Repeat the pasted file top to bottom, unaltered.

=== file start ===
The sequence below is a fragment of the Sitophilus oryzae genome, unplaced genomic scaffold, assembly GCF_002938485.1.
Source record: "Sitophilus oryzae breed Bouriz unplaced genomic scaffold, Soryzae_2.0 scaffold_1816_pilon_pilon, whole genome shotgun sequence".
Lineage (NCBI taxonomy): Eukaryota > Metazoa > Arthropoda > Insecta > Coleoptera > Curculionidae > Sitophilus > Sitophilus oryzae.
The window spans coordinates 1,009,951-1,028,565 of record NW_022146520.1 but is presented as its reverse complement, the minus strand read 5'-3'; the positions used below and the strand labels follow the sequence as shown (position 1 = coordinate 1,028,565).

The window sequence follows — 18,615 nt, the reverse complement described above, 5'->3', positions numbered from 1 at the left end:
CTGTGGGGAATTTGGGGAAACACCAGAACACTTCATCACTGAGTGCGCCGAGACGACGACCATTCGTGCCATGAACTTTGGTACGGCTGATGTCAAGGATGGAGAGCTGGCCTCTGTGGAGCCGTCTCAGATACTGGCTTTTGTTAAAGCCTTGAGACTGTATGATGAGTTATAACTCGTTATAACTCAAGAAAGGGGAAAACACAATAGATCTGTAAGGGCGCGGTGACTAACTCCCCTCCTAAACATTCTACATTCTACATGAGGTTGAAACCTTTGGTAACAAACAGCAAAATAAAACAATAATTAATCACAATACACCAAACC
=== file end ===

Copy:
The sequence below is a fragment of the Sitophilus oryzae genome, unplaced genomic scaffold, assembly GCF_002938485.1.
Source record: "Sitophilus oryzae breed Bouriz unplaced genomic scaffold, Soryzae_2.0 scaffold_1816_pilon_pilon, whole genome shotgun sequence".
Lineage (NCBI taxonomy): Eukaryota > Metazoa > Arthropoda > Insecta > Coleoptera > Curculionidae > Sitophilus > Sitophilus oryzae.
The window spans coordinates 1,009,951-1,028,565 of record NW_022146520.1 but is presented as its reverse complement, the minus strand read 5'-3'; the positions used below and the strand labels follow the sequence as shown (position 1 = coordinate 1,028,565).

The window sequence follows — 18,615 nt, the reverse complement described above, 5'->3', positions numbered from 1 at the left end:
CTGTGGGGAATTTGGGGAAACACCAGAACACTTCATCACTGAGTGCGCCGAGACGACGACCATTCGTGCCATGAACTTTGGTACGGCTGATGTCAAGGATGGAGAGCTGGCCTCTGTGGAGCCGTCTCAGATACTGGCTTTTGTTAAAGCCTTGAGACTGTATGATGAGTTATAACTCGTTATAACTCAAGAAAGGGGAAAACACAATAGATCTGTAAGGGCGCGGTGACTAACTCCCCTCCTAAACATTCTACATTCTACATGAGGTTGAAACCTTTGGTAACAAACAGCAAAATAAAACAATAATTAATCACAATACACCAAACC